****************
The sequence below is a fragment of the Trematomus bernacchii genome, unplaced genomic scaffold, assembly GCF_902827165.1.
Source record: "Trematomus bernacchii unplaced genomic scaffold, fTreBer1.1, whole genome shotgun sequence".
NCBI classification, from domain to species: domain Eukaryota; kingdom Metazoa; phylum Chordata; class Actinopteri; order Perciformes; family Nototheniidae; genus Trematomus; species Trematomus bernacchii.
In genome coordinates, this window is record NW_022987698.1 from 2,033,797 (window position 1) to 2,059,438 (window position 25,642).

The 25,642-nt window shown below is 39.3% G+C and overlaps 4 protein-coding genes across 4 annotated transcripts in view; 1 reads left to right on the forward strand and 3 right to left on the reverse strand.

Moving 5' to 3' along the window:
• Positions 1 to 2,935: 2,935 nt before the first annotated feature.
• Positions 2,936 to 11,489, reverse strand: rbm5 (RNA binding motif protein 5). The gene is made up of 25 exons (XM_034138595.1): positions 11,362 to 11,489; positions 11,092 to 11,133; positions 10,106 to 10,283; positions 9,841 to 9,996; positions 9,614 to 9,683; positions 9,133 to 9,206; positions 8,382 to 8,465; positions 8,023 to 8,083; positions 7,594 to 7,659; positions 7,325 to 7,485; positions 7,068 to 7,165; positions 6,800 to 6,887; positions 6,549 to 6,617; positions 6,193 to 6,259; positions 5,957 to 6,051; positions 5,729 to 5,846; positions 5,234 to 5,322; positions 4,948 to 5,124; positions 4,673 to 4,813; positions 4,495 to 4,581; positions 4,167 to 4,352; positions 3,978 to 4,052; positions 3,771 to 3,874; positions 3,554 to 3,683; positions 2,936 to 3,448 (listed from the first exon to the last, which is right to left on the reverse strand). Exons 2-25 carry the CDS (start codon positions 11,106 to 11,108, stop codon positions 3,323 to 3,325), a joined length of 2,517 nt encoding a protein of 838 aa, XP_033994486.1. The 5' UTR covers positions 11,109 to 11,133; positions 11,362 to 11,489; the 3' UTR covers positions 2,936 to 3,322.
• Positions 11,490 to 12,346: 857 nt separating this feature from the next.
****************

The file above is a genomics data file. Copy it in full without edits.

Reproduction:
The sequence below is a fragment of the Trematomus bernacchii genome, unplaced genomic scaffold, assembly GCF_902827165.1.
Source record: "Trematomus bernacchii unplaced genomic scaffold, fTreBer1.1, whole genome shotgun sequence".
NCBI classification, from domain to species: domain Eukaryota; kingdom Metazoa; phylum Chordata; class Actinopteri; order Perciformes; family Nototheniidae; genus Trematomus; species Trematomus bernacchii.
In genome coordinates, this window is record NW_022987698.1 from 2,033,797 (window position 1) to 2,059,438 (window position 25,642).

The 25,642-nt window shown below is 39.3% G+C and overlaps 4 protein-coding genes across 4 annotated transcripts in view; 1 reads left to right on the forward strand and 3 right to left on the reverse strand.

Moving 5' to 3' along the window:
• Positions 1 to 2,935: 2,935 nt before the first annotated feature.
• Positions 2,936 to 11,489, reverse strand: rbm5 (RNA binding motif protein 5). The gene is made up of 25 exons (XM_034138595.1): positions 11,362 to 11,489; positions 11,092 to 11,133; positions 10,106 to 10,283; positions 9,841 to 9,996; positions 9,614 to 9,683; positions 9,133 to 9,206; positions 8,382 to 8,465; positions 8,023 to 8,083; positions 7,594 to 7,659; positions 7,325 to 7,485; positions 7,068 to 7,165; positions 6,800 to 6,887; positions 6,549 to 6,617; positions 6,193 to 6,259; positions 5,957 to 6,051; positions 5,729 to 5,846; positions 5,234 to 5,322; positions 4,948 to 5,124; positions 4,673 to 4,813; positions 4,495 to 4,581; positions 4,167 to 4,352; positions 3,978 to 4,052; positions 3,771 to 3,874; positions 3,554 to 3,683; positions 2,936 to 3,448 (listed from the first exon to the last, which is right to left on the reverse strand). Exons 2-25 carry the CDS (start codon positions 11,106 to 11,108, stop codon positions 3,323 to 3,325), a joined length of 2,517 nt encoding a protein of 838 aa, XP_033994486.1. The 5' UTR covers positions 11,109 to 11,133; positions 11,362 to 11,489; the 3' UTR covers positions 2,936 to 3,322.
• Positions 11,490 to 12,346: 857 nt separating this feature from the next.